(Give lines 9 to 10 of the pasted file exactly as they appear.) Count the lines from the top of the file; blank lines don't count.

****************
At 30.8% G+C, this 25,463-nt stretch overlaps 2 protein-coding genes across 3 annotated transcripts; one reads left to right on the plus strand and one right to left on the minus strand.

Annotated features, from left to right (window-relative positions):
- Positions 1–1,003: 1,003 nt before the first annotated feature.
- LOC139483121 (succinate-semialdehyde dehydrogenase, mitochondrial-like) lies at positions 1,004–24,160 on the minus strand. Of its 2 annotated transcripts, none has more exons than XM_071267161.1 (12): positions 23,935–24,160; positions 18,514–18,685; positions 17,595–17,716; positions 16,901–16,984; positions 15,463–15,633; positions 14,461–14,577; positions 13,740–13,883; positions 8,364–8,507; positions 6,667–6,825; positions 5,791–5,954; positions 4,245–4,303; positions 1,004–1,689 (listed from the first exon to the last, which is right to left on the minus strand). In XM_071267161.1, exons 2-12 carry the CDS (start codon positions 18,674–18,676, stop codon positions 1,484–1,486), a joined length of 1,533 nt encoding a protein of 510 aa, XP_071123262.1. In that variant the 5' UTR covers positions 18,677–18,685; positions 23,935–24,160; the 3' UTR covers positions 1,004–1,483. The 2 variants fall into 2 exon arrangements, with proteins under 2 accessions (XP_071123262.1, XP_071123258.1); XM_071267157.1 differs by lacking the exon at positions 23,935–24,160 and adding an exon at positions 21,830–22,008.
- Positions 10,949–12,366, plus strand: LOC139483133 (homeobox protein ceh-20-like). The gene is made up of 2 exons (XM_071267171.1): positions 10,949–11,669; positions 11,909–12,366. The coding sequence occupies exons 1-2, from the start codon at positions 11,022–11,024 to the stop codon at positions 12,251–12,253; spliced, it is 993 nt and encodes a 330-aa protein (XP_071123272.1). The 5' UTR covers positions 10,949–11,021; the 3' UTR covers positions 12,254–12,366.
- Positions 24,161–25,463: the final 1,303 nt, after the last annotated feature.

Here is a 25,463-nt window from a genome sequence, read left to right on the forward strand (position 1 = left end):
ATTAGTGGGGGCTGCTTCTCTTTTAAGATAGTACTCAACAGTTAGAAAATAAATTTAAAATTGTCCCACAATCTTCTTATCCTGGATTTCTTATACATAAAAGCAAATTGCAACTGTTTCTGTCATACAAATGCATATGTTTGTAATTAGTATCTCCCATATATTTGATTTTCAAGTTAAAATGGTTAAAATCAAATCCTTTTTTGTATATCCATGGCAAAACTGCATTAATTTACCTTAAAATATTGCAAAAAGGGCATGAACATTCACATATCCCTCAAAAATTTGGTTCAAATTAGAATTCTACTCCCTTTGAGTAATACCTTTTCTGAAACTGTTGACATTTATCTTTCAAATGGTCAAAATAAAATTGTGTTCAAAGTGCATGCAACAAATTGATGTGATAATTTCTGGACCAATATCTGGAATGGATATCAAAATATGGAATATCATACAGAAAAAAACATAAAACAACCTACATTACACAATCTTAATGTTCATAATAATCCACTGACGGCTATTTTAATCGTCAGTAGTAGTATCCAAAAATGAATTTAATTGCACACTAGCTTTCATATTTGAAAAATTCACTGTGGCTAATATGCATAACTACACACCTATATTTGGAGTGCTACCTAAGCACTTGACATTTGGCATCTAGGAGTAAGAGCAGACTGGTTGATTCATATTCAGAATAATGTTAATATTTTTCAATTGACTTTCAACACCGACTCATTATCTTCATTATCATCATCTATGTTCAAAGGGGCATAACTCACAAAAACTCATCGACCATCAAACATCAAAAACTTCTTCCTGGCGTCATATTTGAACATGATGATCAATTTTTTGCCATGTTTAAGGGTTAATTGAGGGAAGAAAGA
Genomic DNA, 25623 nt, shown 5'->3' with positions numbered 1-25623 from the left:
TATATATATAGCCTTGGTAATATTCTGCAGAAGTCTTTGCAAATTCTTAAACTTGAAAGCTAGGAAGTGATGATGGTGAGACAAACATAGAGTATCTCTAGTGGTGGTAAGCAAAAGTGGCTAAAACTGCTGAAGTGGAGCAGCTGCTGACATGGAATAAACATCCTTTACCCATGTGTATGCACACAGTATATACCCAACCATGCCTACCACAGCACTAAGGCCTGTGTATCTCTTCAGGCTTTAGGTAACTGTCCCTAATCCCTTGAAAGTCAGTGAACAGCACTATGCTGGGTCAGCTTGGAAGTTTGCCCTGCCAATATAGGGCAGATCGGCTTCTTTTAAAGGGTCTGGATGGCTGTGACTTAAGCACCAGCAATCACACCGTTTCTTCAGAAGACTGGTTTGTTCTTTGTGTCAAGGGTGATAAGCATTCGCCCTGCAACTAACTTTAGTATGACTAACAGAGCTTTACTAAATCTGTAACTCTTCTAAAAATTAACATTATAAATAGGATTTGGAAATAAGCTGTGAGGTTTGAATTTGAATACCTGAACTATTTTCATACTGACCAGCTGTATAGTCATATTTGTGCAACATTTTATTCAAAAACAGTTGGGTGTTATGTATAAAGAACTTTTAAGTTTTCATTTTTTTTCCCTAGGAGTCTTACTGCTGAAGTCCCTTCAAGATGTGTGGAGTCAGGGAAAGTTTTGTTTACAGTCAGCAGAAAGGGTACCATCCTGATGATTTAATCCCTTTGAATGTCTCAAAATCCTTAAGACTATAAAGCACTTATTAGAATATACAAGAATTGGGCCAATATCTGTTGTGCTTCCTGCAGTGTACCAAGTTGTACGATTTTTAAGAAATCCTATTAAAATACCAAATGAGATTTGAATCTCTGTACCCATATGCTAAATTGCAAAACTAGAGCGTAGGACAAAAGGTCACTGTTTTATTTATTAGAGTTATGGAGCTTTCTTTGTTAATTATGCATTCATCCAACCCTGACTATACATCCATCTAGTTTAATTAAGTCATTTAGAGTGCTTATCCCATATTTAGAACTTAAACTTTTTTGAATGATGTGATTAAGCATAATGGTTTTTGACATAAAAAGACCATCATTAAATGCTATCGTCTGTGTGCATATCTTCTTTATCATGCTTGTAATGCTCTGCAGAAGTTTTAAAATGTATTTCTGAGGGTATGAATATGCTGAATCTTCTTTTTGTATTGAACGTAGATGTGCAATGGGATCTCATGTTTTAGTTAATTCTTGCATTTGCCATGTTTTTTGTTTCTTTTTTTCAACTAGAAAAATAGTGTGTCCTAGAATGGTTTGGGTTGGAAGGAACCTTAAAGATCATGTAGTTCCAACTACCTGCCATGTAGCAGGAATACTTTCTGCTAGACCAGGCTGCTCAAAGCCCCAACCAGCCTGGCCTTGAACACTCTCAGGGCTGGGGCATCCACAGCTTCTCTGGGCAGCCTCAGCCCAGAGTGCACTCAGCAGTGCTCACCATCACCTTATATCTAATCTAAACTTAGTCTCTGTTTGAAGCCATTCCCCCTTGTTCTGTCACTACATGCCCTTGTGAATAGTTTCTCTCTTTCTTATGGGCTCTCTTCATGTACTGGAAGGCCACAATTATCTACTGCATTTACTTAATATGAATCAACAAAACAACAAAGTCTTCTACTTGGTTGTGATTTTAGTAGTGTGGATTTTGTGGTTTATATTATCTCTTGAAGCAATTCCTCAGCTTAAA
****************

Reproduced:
Genomic DNA, 25623 nt, shown 5'->3' with positions numbered 1-25623 from the left:
TATATATATAGCCTTGGTAATATTCTGCAGAAGTCTTTGCAAATTCTTAAACTTGAAAGCTAGGAAGTGATGATGGTGAGACAAACATAGAGTATCTCTAGTGGTGGTAAGCAAAAGTGGCTAAAACTGCTGAAGTGGAGCAGCTGCTGACATGGAATAAACATCCTTTACCCATGTGTATGCACACAGTATATACCCAACCATGCCTACCACAGCACTAAGGCCTGTGTATCTCTTCAGGCTTTAGGTAACTGTCCCTAATCCCTTGAAAGTCAGTGAACAGCACTATGCTGGGTCAGCTTGGAAGTTTGCCCTGCCAATATAGGGCAGATCGGCTTCTTTTAAAGGGTCTGGATGGCTGTGACTTAAGCACCAGCAATCACACCGTTTCTTCAGAAGACTGGTTTGTTCTTTGTGTCAAGGGTGATAAGCATTCGCCCTGCAACTAACTTTAGTATGACTAACAGAGCTTTACTAAATCTGTAACTCTTCTAAAAATTAACATTATAAATAGGATTTGGAAATAAGCTGTGAGGTTTGAATTTGAATACCTGAACTATTTTCATACTGACCAGCTGTATAGTCATATTTGTGCAACATTTTATTCAAAAACAGTTGGGTGTTATGTATAAAGAACTTTTAAGTTTTCATTTTTTTTCCCTAGGAGTCTTACTGCTGAAGTCCCTTCAAGATGTGTGGAGTCAGGGAAAGTTTTGTTTACAGTCAGCAGAAAGGGTACCATCCTGATGATTTAATCCCTTTGAATGTCTCAAAATCCTTAAGACTATAAAGCACTTATTAGAATATACAAGAATTGGGCCAATATCTGTTGTGCTTCCTGCAGTGTACCAAGTTGTACGATTTTTAAGAAATCCTATTAAAATACCAAATGAGATTTGAATCTCTGTACCCATATGCTAAATTGCAAAACTAGAGCGTAGGACAAAAGGTCACTGTTTTATTTATTAGAGTTATGGAGCTTTCTTTGTTAATTATGCATTCATCCAACCCTGACTATACATCCATCTAGTTTAATTAAGTCATTTAGAGTGCTTATCCCATATTTAGAACTTAAACTTTTTTGAATGATGTGATTAAGCATAATGGTTTTTGACATAAAAAGACCATCATTAAATGCTATCGTCTGTGTGCATATCTTCTTTATCATGCTTGTAATGCTCTGCAGAAGTTTTAAAATGTATTTCTGAGGGTATGAATATGCTGAATCTTCTTTTTGTATTGAACGTAGATGTGCAATGGGATCTCATGTTTTAGTTAATTCTTGCATTTGCCATGTTTTTTGTTTCTTTTTTTCAACTAGAAAAATAGTGTGTCCTAGAATGGTTTGGGTTGGAAGGAACCTTAAAGATCATGTAGTTCCAACTACCTGCCATGTAGCAGGAATACTTTCTGCTAGACCAGGCTGCTCAAAGCCCCAACCAGCCTGGCCTTGAACACTCTCAGGGCTGGGGCATCCACAGCTTCTCTGGGCAGCCTCAGCCCAGAGTGCACTCAGCAGTGCTCACCATCACCTTATATCTAATCTAAACTTAGTCTCTGTTTGAAGCCATTCCCCCTTGTTCTGTCACTACATGCCCTTGTGAATAGTTTCTCTCTTTCTTATGGGCTCTCTTCATGTACTGGAAGGCCACAATTATCTACTGCATTTACTTAATATGAATCAACAAAACAACAAAGTCTTCTACTTGGTTGTGATTTTAGTAGTGTGGATTTTGTGGTTTATATTATCTCTTGAAGCAATTCCTCAGCTTAAA